3 Ways to Cope When You’re Banned From Traveling

Travel bans are costly, frustrating, and even painful. You planned your trip months ago, but a travel ban is forcing you to stay home. Or maybe you can’t return home after a vacation; you’re banned from traveling because of a health pandemic such as the coronavirus disease (COVID-19).

How do you cope with a frustrating travel ban? When I wrote What to Do When They Won’t Let You Board the Plane I wasn’t banned from leaving Nepal, but I was banned from entering India. My experience at the Kathmandu Airport — discovering I couldn’t board my flight to Varanasi, a trip I’d planned for months — wasn’t due to a travel ban, but it was hugely disappointing.

Whether you’re banned from traveling home after a vacation or dealing with the problems a trip cancellation brings, you’re left with one question: What do you do when you can’t leave a city or country because of a travel ban?

My neighbor’s daughter is stuck in Florence, Italy because of the coronavirus disease (COVID-19). I know there are thousands — maybe even hundreds of thousands — of travelers coping with similar circumstances. The travel bans in Italy, the U.S., China, Hong Kong and other countries aren’t just disappointing. They’re stressful, frustrating, and anxiety-provoking.

How Do You Deal With a Travel Ban?

If you’re banned from traveling home from a European vacation in somewhere like Italy, you may not be getting much sympathy from friends and family. I have to admit my first reaction to my neighbor’s daughter being stuck in Italy was a mildly sarcastic, “Oh, what a drag, Emma is forced to stay in Florence. Poor girl.”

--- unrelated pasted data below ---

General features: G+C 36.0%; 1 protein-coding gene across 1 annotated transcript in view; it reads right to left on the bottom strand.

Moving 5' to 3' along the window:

Which leads me to my first tip for dealing with a travel ban: Be prepared to respond to ignorant people like me. People who just don’t understand how frustrating and painful it is to be banned from leaving even the most beautiful city or country, going home, and resuming normal life.

1. Surrender to – and creatively mitigate – the costs of being banned from traveling

My neighbor pointed out the financial, academic, social, professional and personal costs of being stuck because of a travel ban:

  • Missing the last month of university classes before final exams (Emma is a fourth year global economics student on an exchange program in Italy)
  • Possibly missing final exams themselves, jeopardizing her university graduation
  • Letting her boss and coworkers down by failing to show up for her scheduled work shifts, which puts her job at risk (her supervisor understands and is sympathetic, but needs to hire a worker to take Emma’s shifts)
  • Borrowing money to pay for additional nights at the hotel and eating meals not budgeted for
  • Living with the uncertainty of not knowing when the travel ban will be lifted so she can return home
  • Worrying about catching the COVID-19 coronavirus disease (Emma isn’t in the official at-risk population, but she is coping with health issues)
  • Struggling to find ways to renew her prescription medication. If she doesn’t get a renewal of her medicine, she will get sick. Her immune system will be compromised, which increases the risk of her catching the corona (COVID-19) flu virus
  • Worrying about finding healthcare in Italy if she does contract the corona virus (there aren’t enough beds or ventilators in Italy to keep up with the demand)
  • Feeling homesick and missing her boyfriend, parents, dog and being at home

I didn’t realize how expensive, stressful and scary coping with a travel ban can be — even to travelers who are stuck in beautiful countries or cities such as Florence, Italy. I suspect there are other costs associated with travel bans, especially for parents traveling with children or elderly travelers with health concerns. 

How do banned travelers get the financial, medical, and other types of help they need? If you have practical tips or creative ways to mitigate the cost of a short or long-term travel ban, please comment.

2. Express your fears, frustrations and anxiety in healthy ways

How Do You Deal With a Travel Ban?
Dealing with the stress of travel bans and corona virus